Knowing what the producer wants is one thing, but giving it to him is another. In a game lasting several hours, with varying musical needs and styles, how does one fill that blank page? What’s the key? According to the composers, this is where a background in music helps out; specifically, drawing on works for other collaborative media. Namely, movies.
“[I] try to figure out the main theme,” says Jason Graves. “That’s the heart and soul of the score. Once the theme is worked out, everything else kind of falls into place. The main theme will dictate the tension, drama and energy that the rest of the score will have.”
“The main theme melody [for Red Steel] (which I call the Katana theme),” says Tom Salta, “shows up throughout the game in various guises, sometimes very discretely, but it’s there. I love hiding melodies and themes, sometimes almost subliminally, in music. It helps the score gel and sometimes people don’t even realize why. Even though the musical styles are so diverse, the entire score has a distinct personality.”
Which raises the question of how successful the back and forth really is between producers and musicians. After all, on the one hand you’ve got a highly-motivated, gifted individual who’s been studying and playing music since childhood. On the other: a game producer who probably doesn’t even read music or know the difference between Classical and Neoclassical.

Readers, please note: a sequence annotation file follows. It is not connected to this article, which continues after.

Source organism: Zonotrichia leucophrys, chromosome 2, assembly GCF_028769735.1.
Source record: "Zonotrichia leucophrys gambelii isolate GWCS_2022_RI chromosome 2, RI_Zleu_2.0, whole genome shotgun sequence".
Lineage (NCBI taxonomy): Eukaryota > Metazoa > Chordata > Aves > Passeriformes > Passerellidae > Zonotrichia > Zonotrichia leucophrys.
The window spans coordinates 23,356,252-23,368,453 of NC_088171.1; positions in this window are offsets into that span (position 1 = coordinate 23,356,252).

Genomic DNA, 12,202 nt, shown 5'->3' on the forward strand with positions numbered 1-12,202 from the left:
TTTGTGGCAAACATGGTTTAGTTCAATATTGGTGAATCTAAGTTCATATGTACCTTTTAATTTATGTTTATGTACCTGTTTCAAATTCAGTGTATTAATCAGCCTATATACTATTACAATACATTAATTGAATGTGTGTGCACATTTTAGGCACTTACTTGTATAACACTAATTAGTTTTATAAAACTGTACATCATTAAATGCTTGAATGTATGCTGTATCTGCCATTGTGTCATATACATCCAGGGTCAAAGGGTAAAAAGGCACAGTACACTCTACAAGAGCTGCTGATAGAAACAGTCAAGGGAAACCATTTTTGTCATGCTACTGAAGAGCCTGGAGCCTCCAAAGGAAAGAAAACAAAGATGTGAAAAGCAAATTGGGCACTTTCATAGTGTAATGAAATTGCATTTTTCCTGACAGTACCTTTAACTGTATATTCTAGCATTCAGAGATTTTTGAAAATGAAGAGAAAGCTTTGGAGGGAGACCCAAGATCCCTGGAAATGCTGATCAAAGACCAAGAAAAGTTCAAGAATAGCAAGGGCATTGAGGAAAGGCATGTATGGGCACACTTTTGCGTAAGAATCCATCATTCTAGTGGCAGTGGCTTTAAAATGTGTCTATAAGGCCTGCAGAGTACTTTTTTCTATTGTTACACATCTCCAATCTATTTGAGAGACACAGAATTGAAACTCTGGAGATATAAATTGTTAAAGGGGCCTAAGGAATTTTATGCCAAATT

“Let me first say that I love feedback from so-called ‘non-musicians,'” says Salta. “It’s always real and pure. People always say to me after a compliment (or criticism), ‘Well, I’m no expert.’ And I always say, music isn’t for ‘experts,’ music is for everyone. It’s the only true universal language. I always love to hear how ‘real people’ react to my music … without the distraction of musical training.”
Frank Klepacki, more to the point, offered this example of feedback he once received from a game producer: “Make it sound like The Rock soundtrack.”
“My first order of business is to attempt to get as much information as I can, regarding the developer’s musical expectations,” says Dorsch. “It helps to get lots of examples of music they like, because in general these guys aren’t musicians themselves, and language that means one thing to me as a musician means something entirely different to a non-musician.”
Remembering that an artist’s most intense criticism usually comes from the artist himself, I wanted to know what the musicians themselves thought of their work, and which, of the projects they’d worked on, was their favorite.
“Red Steel was probably the most unique, challenging and fun game score I’ve ever worked on,” says Tom Salta, citing his most recent title for the Nintendo Wii. “The main reason for that was the sheer variety of styles I had to create. It almost started becoming an ongoing joke.
“For example, in one area, they asked for a Japanese ’70s love song playing on the radio, lyrics and all. In another section, some late ’70s funk (ala Gap Band), in another ’50s sci-fi infused killer circus music, then perhaps some super modern ‘click-n’-pop’ electronica, then bombastic movie trailer-like choral fight music, free jazz, Led Zeppelin inspired rock with Japanese melodies played on violin, and the list goes on.”
Frank Klepacki says one of his favorites was, of course, the music he composed for the seminal RTS Command and Conquer, owing to its pivotal role in establishing game music as an art form in its own right, but his favorite for another reason was the music he made for Star Wars: Empire at War.